Thursday, November 15, 2007

The obesity paradox, redux

In the category of why-is-this-so-hard-to-believe, Reuters reports that the effects of the so-called "obesity paradox" have prevailed in yet another study, this one on people with heart disease and high blood pressure.

The results substantiate earlier results showing the now-famous J-shaped mortality curve described by Dr. Katherine Flegal, wherein overall mortality rates are highest at either end of the spectrum and lowest in those in the "overweight" category. What's significant about this study is that it concentrated on people with heart disease--who are, if you listen to the media at all on this subject, in imminent danger of death if they carry even a couple of "extra" pounds.

This study of 22,576 people with high blood pressure and coronary artery disease found that

compared to normal-weight subjects with a BMI between 20 and 25, the risk of death, heart attack, or stroke was lower in subjects who were overweight (BMI 25 to 30), and in those with class I obesity (BMI 30 to 35) and class II-III obesity (BMI 35 or greater).

The article is accompanied by--what else?--the obligatory shot of headless fatties. And its wrap-up leaves something to be desired:

In a commentary, Dr. Carl J. Lavie and colleagues of the Ochsner Medical Center, New Orleans caution that while improved outcomes appear to be consistently associated with increased BMI, "one should not conclude that weight reduction is detrimental in overweight populations."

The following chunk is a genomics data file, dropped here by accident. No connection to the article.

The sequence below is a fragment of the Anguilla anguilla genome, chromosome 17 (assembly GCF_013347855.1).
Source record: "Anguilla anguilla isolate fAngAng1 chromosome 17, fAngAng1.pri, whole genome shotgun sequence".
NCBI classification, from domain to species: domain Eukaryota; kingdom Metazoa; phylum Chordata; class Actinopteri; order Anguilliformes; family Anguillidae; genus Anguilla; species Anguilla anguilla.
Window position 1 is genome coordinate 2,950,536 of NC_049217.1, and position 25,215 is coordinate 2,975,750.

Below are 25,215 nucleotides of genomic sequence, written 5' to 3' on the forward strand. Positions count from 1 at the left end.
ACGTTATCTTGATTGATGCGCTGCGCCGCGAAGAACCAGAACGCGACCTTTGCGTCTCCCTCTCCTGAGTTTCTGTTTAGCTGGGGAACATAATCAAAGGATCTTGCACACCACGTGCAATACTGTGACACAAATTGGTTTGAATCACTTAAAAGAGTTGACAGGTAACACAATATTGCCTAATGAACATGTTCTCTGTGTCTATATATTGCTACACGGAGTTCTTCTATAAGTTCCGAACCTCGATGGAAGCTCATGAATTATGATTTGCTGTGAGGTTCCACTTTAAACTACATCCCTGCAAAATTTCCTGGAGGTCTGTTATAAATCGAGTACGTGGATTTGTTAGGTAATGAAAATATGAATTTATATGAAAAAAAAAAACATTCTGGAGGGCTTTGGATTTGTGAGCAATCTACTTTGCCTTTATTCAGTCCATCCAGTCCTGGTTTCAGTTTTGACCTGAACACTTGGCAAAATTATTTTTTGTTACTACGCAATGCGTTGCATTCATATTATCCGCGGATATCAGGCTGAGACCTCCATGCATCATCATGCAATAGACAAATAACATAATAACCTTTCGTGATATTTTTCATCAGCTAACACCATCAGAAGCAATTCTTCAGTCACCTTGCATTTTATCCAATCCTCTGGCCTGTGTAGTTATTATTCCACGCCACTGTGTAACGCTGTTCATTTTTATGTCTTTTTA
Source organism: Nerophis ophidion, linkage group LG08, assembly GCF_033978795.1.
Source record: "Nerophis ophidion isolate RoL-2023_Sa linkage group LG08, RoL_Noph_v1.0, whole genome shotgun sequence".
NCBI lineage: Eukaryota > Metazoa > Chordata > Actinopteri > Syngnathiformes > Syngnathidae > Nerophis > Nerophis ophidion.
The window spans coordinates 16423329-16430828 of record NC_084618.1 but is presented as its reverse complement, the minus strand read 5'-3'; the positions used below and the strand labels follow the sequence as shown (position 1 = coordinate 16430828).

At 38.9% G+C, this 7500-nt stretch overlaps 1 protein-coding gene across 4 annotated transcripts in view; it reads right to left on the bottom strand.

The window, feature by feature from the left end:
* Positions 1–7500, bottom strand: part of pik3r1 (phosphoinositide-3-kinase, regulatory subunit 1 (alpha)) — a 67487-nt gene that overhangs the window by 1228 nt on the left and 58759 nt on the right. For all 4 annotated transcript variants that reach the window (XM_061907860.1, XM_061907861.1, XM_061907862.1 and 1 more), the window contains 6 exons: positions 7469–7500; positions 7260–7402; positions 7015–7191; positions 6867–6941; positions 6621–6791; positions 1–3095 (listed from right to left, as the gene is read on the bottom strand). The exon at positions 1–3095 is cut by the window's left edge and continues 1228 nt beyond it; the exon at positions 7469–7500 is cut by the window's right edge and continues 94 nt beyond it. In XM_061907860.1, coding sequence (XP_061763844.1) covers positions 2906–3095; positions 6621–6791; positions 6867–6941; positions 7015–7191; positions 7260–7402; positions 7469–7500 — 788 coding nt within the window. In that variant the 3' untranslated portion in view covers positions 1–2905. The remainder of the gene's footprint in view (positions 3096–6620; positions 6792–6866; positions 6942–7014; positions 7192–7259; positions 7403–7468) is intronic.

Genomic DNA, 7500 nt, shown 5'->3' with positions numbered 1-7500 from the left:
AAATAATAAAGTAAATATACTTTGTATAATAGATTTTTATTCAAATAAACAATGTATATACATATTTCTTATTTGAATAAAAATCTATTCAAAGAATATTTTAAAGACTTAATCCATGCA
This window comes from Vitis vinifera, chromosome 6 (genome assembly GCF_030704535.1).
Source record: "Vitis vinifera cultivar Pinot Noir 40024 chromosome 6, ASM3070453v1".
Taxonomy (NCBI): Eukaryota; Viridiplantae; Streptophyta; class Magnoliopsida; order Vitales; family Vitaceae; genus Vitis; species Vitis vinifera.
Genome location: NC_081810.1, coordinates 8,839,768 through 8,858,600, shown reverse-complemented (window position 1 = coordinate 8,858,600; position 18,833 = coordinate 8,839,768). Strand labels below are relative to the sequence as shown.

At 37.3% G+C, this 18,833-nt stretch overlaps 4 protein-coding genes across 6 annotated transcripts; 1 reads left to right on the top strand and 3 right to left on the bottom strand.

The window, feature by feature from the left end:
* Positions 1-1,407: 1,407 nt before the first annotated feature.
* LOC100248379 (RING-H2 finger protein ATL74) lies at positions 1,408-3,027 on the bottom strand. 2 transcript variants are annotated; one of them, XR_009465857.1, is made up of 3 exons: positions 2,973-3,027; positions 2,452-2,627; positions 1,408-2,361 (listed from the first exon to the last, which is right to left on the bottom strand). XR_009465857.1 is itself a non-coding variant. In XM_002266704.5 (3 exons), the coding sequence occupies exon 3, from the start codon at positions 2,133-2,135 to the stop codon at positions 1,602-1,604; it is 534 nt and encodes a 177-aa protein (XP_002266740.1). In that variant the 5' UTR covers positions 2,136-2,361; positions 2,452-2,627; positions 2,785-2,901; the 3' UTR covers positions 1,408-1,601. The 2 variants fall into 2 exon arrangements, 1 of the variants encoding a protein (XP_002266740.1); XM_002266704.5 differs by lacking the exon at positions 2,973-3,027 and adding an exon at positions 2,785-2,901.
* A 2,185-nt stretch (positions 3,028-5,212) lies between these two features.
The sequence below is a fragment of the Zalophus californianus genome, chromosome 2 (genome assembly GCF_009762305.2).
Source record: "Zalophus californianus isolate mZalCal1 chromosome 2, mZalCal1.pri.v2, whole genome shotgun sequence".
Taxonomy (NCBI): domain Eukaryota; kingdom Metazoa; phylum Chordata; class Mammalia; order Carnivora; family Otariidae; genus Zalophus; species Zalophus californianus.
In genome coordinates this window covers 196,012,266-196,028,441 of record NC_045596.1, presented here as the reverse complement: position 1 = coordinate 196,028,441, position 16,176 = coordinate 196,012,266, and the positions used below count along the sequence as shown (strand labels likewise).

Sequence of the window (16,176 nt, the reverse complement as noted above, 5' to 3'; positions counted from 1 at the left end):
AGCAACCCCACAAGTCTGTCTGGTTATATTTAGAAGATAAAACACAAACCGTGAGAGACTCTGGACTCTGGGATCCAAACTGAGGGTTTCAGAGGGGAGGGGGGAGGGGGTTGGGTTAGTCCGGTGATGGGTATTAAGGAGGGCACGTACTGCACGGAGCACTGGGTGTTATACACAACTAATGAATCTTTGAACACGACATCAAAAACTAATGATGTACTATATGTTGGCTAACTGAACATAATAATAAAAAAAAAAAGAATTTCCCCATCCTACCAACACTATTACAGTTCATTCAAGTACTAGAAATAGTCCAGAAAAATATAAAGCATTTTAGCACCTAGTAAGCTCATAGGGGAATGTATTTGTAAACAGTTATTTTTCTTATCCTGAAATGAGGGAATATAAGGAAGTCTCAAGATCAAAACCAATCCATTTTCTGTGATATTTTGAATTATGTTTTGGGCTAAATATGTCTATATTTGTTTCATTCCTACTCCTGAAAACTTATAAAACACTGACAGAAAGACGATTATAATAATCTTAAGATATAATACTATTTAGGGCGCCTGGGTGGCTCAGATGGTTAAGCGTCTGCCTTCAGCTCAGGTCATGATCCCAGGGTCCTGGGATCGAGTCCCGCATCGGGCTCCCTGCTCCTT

I'm not sure what we should be concluding then, except that the media coverage on this subject is, as usual, beyond biased.


Susan B said...

Gah. Some people just can't pull their head out of their dominant paradigm.

Carrie Arnold said...

Alternatively, you could say that people can't pull their heads out of their thin-entitled asses.

Not that I'm suggesting anything... :)

As a journalist, I kind of understand the need for a "fair and balanced" story, which can mean quoting fat-o-phobic doctors. It's a matter of showing plenty of other facts with it.

The headless fatty photos are, however, totally unnecessary and degrading. They don't show headless anorexics on articles about eating disorders. Fat people are...people! They are just people who are fat. It's not *who you are*. In the slightest.

::steps off soapbox::

Isaac said...

Dr. Lavie says that one should not conclude such a thing because it is not supported by the (or probably any) evidence. The research doesn't have to do the apparent risks associated with weight loss in general, but regarding people with heart disease.

Harriet said...

And who, pray tell, is Dr. Lavie?